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Asking Eric: My boss won’t stop bringing up age

4 days ago 19

Dear Eric: I am a 50-year-old technology worker. My boss is in her early 40s. She has made comments that are not my business about co-workers in their 60s who she says “should retire.” Needless to say I’m not too far behind those folks in age.

I get Botox, filler, color my hair, diet and exercise and keep up on all the latest technology. However, like everyone who isn't a vampire, I'm aging. I've had some health issues and I will need to work until at least 65 to pay for my health insurance and medications. The earliest I could even receive Social Security is still 12 years away!

I feel very anxious about losing my job because I’m too “old.” Widespread ageism is common in the tech industry where youth is highly celebrated; it’s not just my boss. Is there a gentle way to remind people that age is not a topic that should come up in the workplace unless it is specifically related to succession or retirement planning? Do I just let it go?

— No More Age Talk

Age: You don’t have to let it go! What you’re experiencing isn’t fair and may cross a legal line. I reached out to human resources expert Hannah Marks, a people and talent adviser at Culture Marks, for guidance.

“As a first step for any employees experiencing ageism in the workplace,” she said, “it is key to maintain documentation of any/all instances. From there, it's always a good idea to flag the situation to your HR team. If the company is too small and doesn't yet have an HR team (often the case in tech), bringing this up to a manager or senior leader is another good option. In more severe cases, or when HR/senior leadership has failed to appropriately address the situation, employees have the right to seek legal counsel.”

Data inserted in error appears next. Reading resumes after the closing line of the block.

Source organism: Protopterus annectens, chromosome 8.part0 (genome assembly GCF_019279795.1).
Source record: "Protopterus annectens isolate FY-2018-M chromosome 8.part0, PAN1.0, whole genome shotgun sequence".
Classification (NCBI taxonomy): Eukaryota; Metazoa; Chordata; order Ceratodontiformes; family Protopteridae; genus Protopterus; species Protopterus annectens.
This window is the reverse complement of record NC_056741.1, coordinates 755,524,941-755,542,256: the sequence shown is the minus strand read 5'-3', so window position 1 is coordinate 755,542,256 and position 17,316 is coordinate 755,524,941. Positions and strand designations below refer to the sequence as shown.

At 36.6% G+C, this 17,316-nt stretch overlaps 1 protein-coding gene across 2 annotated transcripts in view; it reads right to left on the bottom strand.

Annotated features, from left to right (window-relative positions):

You do have resources, even if the culture of your workplace suggests otherwise. The Age Discrimination in Employment Act specifically forbids age discrimination against people who are age 40 or older.

If you want to learn more about the law and your options for reporting, I’d encourage you to visit the U.S. Equal Employment Opportunity Commission’s website. They have a whole section dedicated to age discrimination and ways to combat it.

Lastly, any boss who would rather put older employees out to pasture than benefit from their experience, is going to have a rude awakening in a few years.

Dear Eric: I have a cousin who recently told me that he is “in love” with a woman in a foreign country and plans to get married. He would have to fly over to her country and get married, leaving behind his son, grandson and mother, who is in a nursing home.

He has never actually met this woman, and I am concerned that the whole thing is a scam. I found out the country is one where foreigners can’t have any property in their name, so anything he would buy would be only in her name. What should I say to him? I don’t want to crush him.

— Concerned Cousin

Cousin: You’re right to be concerned. Romance scams are quite common. Often, they start online, with the scammers professing love quickly, suddenly needing money and then vanishing. It’s a huge red flag that your cousin’s relationship requires him to leave the country and get married. I know you don’t want to crush him, but he could be in real danger and a bruised heart is the better option.

First, be upfront about your concerns and your reasons. Use the FBI romance scam section to walk your cousin through any similarities in his life. Ask him for photos of his fiancé and do a reverse image search using Google or another search engine to see if they're stock photos, or if they're associated with another person. Ask him to talk you through his plan for his family, for his mother's care and his plan after getting married. Be probing but kind.

Loneliness is a major problem for many adults, especially as we get older. Assure him that he's not wrong for wanting companionship. Tell him that, if this is a scam, it doesn't mean he's not worthy of love in real life. Remind him that he's not alone. According to the Federal Trade Commission, there were more than 64,000 reported romance scams in 2023, raking in $1.14 billion dollars. These numbers don't take into account the personal turmoil that can result.

Ask your cousin to slow down the relationship for his own safety and that of his family. If he’s insistent and you still have concerns, you can also report the suspected fraud to the FTC or the FBI’s internet Crime Complaint Center.

(Send questions to R. Eric Thomas at [email protected] or P.O. Box 22474, Philadelphia, PA 19110. Follow him on Instagram and sign up for his weekly newsletter at rericthomas.com.)

2024 Tribune Content Agency, LLC.

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